Posted on: September 25, 2009 Posted by: Diane Swarts Comments: 0

Hot work on wheels, lightning, or trucks striking overhead power lines, pose the risk of massive and potentially fatal tyre explosions, known as tyre pyrolysis.
The hidden danger lurks in highly explosive gas formed by partial decomposition of the interior of rubber tyres, for up to 24 hours after a super-heating event. Chemical decomposition of the rubber compounds into hydrocarbons such as methane, butane and propane, follows short exposure to extreme heat. The resulting chemical explosion often has fatal consequences.
No known factors could predict the time of the explosion. The longest recorded time lag was 24 hours after a lightning strike. The shortest could be two minutes.
After welding on the rim, the temperature in the tyre increases from ambient to over 1300 degrees Fahrenheit before the tyre explodes.
In one power line strike, the power lines were cut, some of the tyres exploded, and the wires remained live, lying on top of the truck bowl. The driver was not injured, but when he opened the cab door, he was electrocuted by touching the steel frame. The tyres had insulated the truck and the wires were still live.
Two fitters using a cutting torch on wheel nuts, were killed in Qatar when the rubber heated to pyrolysis level and the wheel exploded.
A fitter used an oxy-acetylene torch to heat and loosen 12 nuts to enable removal of a wheel. Two wheel nuts were removed without heat, and the tyre burst after heat was applied to the third and fourth nut.
The RLC Safety Department reports in alert T009-04 that hydrocarbon vapours that caused this type of explosion, could come from more than one source; from the pyrolysis of the rubber of the tyre, or from the vaporisation of tyre lubricating grease, or oil spilled onto the hub.
Deflated tyres behave similarly to inflated tyres. The pressure produced in the tyre by an explosion could be up to eight times the initial internal pressure. Tyre explosions are much more violent than simple blow-outs.
Pyrolysis transforms hazardous organic materials into gaseous components, small quantities of liquid, and a solid residue (coke) containing fixed carbon and ash. Pyrolysis of organic materials produces combustible gases, including carbon monoxide, hydrogen and methane, and other hydrocarbons.

Best practice

Following similar incidents in Australia, it is now leading practice there for large rims to be fitted with pressure relief valves, similar to pressure vessels.
Managers and engineers should review their codes of practice to include a procedure in the event of a rubber-tyred vehicle being struck by lightning or power lines.
Evacuation is essential. Risk assessments should be conducted to determine responsibilities and actions in such events. Drivers and passengers should remain in their seats after striking power lines, until an electrical foreman confirms that the power is off.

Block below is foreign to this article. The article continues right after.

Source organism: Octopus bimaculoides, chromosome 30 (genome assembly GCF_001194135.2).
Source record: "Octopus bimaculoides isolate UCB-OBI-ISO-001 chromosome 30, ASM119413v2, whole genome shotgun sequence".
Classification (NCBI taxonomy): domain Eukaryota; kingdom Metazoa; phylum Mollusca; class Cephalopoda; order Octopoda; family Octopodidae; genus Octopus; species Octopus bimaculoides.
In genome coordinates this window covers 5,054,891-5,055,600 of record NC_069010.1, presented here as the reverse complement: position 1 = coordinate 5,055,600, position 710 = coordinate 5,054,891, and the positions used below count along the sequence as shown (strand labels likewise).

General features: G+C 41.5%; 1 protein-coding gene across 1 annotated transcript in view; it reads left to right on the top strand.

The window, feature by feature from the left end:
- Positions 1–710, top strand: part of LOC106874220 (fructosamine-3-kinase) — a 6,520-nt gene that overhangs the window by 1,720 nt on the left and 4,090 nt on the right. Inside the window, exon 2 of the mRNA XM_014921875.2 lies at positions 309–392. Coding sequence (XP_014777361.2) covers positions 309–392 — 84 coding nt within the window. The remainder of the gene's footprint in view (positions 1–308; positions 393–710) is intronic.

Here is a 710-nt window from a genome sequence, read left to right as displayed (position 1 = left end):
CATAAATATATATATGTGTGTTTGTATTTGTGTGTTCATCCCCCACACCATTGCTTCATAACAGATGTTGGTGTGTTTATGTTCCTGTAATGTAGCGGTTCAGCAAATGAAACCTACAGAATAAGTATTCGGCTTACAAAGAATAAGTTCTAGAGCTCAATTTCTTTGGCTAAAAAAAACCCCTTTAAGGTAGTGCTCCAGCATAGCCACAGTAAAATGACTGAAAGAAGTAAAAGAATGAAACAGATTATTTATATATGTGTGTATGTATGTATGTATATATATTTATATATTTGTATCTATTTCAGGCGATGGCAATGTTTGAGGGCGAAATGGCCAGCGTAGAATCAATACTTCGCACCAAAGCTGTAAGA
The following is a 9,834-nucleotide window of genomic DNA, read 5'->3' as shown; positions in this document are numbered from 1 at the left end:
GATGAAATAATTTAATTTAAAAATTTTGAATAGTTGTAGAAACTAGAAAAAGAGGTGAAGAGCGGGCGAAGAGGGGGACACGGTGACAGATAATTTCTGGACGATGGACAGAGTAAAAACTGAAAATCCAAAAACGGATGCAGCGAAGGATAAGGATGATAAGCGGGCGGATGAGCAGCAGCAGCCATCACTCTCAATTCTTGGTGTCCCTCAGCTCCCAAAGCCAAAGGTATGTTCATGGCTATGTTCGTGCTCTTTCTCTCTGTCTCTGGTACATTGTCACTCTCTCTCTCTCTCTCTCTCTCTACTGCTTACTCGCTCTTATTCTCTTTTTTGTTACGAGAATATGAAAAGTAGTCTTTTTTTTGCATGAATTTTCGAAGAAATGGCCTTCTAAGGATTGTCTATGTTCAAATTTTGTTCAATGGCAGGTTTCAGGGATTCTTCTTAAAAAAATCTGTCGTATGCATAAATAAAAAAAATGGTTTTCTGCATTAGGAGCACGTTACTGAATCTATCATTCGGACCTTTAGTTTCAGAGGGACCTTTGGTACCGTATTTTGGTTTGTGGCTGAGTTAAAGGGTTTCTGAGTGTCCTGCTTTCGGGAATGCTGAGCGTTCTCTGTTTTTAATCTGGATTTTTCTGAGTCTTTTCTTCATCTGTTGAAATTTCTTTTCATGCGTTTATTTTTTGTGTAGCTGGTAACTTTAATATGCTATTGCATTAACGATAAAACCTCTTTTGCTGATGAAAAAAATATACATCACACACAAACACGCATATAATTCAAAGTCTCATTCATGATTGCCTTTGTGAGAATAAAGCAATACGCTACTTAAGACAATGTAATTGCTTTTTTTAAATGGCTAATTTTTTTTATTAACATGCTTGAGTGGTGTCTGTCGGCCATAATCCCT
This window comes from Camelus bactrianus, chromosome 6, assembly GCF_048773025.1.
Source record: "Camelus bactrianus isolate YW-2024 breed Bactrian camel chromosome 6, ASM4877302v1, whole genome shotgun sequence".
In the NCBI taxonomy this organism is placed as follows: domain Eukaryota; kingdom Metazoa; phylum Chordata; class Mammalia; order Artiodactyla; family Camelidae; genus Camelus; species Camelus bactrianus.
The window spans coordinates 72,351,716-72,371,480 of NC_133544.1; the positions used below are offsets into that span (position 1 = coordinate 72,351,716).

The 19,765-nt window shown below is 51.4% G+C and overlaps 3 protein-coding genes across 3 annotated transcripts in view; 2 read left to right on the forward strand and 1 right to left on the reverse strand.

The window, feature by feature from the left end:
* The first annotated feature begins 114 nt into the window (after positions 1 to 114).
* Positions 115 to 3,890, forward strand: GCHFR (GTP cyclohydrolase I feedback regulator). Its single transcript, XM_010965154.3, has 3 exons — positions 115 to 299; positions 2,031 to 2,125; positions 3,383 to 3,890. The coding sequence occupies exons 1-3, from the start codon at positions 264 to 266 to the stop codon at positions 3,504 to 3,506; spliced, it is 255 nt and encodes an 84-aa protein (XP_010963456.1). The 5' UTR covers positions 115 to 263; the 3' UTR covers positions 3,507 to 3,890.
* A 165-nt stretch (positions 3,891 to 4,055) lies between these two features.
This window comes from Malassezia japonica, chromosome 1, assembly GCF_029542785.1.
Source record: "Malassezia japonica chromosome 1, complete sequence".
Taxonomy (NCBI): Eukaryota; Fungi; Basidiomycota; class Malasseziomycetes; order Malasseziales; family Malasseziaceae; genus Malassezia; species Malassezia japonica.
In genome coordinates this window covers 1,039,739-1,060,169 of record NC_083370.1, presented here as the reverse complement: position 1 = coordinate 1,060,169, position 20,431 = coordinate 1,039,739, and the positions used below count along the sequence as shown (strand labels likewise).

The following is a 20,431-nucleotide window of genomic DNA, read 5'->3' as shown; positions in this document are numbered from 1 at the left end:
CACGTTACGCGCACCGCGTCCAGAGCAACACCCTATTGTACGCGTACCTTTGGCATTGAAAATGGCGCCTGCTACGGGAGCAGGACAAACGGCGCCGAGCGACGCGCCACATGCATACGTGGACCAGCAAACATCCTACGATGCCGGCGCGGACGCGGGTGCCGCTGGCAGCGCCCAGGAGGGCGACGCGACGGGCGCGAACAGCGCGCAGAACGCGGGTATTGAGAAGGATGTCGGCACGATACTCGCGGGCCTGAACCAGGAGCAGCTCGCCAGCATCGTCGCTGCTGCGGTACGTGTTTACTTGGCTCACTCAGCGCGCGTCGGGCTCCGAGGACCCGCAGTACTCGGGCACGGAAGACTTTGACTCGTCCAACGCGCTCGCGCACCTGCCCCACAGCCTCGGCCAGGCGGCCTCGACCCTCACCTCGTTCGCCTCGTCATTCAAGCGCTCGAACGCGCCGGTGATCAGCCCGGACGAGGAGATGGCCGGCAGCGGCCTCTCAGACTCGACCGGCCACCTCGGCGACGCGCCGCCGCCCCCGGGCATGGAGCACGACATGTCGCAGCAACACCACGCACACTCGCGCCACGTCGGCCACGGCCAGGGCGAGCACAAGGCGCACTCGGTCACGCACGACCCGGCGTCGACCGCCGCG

A tyre fire site procedure requires three steps: Barricade the area as a no-go zone. Report incident to relevant authorities. Keep no-go zone for 24 hours and re-assess.
Review the risk assessment of the mine’s response when thunder storms are approaching, and consider these measures:
Distance and time of exclusion zone from a suspect heating tyre.
Parking procedures and locations around buildings.
Develop a lightning management plan.
Review emergency procedures.
Review lightning protection standards and measures.

Wheel work procedures

Relevant procedures should include these measures:
• Hot work is not permitted on a wheel rim attached to a tyre. Deflated wheels behave just like inflated wheels under extreme heat.
• Do not use a hammer or object to force rim components in place.
• Do not attempt to take rim components apart on inflated tyres.
• Use a clip-on chuck that permits the inflater to stand clear of the potential path of rim components when inflating tyres.
• Deflate tyres before removing a wheel from an axle, and before removing a tyre from a rim, by removing the valve core.
• Do not rework or reuse damaged rim components.
• A rubber-type lubricant must be applied to the tyre bead and the contact surfaces of the rim during assembly of wheel and inflation.
• Tyres should be inside a cage during inflation.
• Do not rest or lean equipment against a cage during tyre inflation.
• Do not inflate a tyre above 350 kPa while it is outside a cage, unless the area can be isolated.
• Inspect the tyre after inflation, while still in a cage, to ensure all components are correctly fitted.

The above article was published in Miner’s Choice in 2009 Aug-Sep.
See a video of a wheel rim welding robotic test at http://www.youtube.com/watch?v=HiLeji8bLOK

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